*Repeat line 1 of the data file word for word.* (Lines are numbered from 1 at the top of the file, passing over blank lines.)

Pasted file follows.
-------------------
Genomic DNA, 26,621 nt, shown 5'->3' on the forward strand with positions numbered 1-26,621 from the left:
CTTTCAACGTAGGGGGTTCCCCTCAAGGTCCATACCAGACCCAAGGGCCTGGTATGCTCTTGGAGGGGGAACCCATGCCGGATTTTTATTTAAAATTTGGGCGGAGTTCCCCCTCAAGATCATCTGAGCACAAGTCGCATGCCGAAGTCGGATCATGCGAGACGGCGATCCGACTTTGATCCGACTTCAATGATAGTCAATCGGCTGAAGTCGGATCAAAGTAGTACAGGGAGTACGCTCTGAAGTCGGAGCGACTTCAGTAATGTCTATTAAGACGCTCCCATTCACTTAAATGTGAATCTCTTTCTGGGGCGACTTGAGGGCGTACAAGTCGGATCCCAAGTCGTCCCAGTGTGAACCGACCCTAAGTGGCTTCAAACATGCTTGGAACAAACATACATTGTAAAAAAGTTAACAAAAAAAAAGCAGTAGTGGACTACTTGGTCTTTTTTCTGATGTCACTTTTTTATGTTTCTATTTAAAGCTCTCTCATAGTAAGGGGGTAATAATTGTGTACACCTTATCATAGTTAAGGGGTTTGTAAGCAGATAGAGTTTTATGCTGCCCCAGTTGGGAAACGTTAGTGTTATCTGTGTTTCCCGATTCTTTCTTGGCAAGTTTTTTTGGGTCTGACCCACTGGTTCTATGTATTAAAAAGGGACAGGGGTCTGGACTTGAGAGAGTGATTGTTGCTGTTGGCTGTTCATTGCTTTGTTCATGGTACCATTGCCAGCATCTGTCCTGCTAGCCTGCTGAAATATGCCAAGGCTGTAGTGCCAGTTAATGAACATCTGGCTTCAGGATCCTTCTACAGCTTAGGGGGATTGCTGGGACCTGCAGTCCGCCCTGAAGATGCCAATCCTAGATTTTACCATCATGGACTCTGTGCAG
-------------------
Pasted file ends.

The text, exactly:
Genomic DNA, 26,621 nt, shown 5'->3' on the forward strand with positions numbered 1-26,621 from the left: